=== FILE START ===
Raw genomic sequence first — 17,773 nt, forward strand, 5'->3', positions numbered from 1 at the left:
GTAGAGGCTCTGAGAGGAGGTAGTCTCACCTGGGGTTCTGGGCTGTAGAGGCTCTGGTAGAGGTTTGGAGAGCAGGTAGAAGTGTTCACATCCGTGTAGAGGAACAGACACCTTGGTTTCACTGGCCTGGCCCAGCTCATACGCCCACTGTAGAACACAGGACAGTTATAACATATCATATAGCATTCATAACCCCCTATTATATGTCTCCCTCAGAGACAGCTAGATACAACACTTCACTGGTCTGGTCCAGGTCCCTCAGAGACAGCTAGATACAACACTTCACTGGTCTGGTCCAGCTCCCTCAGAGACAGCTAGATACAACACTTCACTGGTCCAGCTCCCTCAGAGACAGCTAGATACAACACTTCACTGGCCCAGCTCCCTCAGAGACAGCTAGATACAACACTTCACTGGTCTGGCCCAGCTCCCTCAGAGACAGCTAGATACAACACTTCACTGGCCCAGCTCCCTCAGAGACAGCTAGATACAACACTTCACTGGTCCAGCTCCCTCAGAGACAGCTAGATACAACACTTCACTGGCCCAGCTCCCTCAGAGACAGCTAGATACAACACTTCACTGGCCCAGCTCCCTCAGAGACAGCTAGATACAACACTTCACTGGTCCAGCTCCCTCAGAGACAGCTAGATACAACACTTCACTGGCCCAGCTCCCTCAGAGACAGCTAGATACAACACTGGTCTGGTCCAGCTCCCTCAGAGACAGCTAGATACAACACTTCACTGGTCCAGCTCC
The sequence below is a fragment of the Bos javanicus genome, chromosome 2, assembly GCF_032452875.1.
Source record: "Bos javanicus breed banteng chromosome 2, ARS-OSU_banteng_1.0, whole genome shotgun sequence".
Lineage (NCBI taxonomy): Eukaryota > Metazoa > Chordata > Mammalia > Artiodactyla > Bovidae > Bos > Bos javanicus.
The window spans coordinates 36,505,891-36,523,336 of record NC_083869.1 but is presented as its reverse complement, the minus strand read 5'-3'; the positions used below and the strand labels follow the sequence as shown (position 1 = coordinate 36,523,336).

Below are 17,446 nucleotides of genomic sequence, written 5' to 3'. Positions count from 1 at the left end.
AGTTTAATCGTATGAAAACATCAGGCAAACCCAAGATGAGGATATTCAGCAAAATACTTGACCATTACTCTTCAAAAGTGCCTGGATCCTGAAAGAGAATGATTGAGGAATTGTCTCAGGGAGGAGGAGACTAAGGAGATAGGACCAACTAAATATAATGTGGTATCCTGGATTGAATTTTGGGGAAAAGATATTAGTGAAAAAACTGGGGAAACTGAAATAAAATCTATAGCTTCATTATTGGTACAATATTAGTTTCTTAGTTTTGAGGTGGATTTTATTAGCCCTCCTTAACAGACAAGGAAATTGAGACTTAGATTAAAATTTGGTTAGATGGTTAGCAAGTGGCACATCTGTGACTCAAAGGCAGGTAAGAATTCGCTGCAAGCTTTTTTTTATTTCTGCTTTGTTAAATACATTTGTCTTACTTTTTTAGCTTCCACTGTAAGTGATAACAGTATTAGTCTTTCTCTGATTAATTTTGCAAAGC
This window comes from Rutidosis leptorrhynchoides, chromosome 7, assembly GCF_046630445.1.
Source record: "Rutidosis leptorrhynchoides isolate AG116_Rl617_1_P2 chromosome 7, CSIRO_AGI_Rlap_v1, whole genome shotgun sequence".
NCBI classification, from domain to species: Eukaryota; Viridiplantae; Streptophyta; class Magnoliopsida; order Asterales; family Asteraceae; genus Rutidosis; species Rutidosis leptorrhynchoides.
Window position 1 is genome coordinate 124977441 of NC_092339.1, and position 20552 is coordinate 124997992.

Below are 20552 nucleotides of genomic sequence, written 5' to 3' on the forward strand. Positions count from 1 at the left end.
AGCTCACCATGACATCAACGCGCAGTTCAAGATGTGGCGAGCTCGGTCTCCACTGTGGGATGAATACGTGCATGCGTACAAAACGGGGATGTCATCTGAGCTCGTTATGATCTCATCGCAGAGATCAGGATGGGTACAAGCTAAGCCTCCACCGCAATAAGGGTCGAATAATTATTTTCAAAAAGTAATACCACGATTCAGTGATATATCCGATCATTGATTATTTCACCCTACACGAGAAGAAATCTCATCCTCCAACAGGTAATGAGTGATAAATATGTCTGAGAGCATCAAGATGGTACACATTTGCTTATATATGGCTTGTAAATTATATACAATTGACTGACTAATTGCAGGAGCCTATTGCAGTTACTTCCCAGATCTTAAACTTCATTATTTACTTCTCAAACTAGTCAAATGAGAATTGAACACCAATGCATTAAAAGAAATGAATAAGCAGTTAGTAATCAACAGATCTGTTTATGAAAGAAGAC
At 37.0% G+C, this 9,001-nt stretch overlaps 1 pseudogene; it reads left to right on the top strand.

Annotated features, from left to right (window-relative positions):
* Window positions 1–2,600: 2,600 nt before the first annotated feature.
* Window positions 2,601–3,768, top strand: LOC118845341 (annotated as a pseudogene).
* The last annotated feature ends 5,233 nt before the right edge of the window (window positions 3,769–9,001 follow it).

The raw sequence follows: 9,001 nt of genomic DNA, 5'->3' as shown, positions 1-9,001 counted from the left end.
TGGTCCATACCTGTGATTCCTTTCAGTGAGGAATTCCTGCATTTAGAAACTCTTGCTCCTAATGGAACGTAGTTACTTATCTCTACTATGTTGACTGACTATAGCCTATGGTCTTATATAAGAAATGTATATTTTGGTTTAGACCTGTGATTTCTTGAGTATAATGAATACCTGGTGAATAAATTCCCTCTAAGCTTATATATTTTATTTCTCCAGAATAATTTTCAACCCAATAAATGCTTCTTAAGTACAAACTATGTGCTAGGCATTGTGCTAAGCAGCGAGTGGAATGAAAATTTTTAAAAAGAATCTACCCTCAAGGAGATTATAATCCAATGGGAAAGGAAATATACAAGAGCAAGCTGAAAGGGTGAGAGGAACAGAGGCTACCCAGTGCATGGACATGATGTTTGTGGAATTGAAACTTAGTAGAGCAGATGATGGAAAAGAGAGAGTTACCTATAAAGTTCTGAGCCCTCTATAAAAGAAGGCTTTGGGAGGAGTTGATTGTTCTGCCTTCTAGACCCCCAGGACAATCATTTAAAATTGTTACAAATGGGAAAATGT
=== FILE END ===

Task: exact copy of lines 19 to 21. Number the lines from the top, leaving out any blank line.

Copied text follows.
* The last annotated feature ends 5,233 nt before the right edge of the window (window positions 3,769–9,001 follow it).

The raw sequence follows: 9,001 nt of genomic DNA, 5'->3' as shown, positions 1-9,001 counted from the left end.
TGGTCCATACCTGTGATTCCTTTCAGTGAGGAATTCCTGCATTTAGAAACTCTTGCTCCTAATGGAACGTAGTTACTTATCTCTACTATGTTGACTGACTATAGCCTATGGTCTTATATAAGAAATGTATATTTTGGTTTAGACCTGTGATTTCTTGAGTATAATGAATACCTGGTGAATAAATTCCCTCTAAGCTTATATATTTTATTTCTCCAGAATAATTTTCAACCCAATAAATGCTTCTTAAGTACAAACTATGTGCTAGGCATTGTGCTAAGCAGCGAGTGGAATGAAAATTTTTAAAAAGAATCTACCCTCAAGGAGATTATAATCCAATGGGAAAGGAAATATACAAGAGCAAGCTGAAAGGGTGAGAGGAACAGAGGCTACCCAGTGCATGGACATGATGTTTGTGGAATTGAAACTTAGTAGAGCAGATGATGGAAAAGAGAGAGTTACCTATAAAGTTCTGAGCCCTCTATAAAAGAAGGCTTTGGGAGGAGTTGATTGTTCTGCCTTCTAGACCCCCAGGACAATCATTTAAAATTGTTACAAATGGGAAAATGT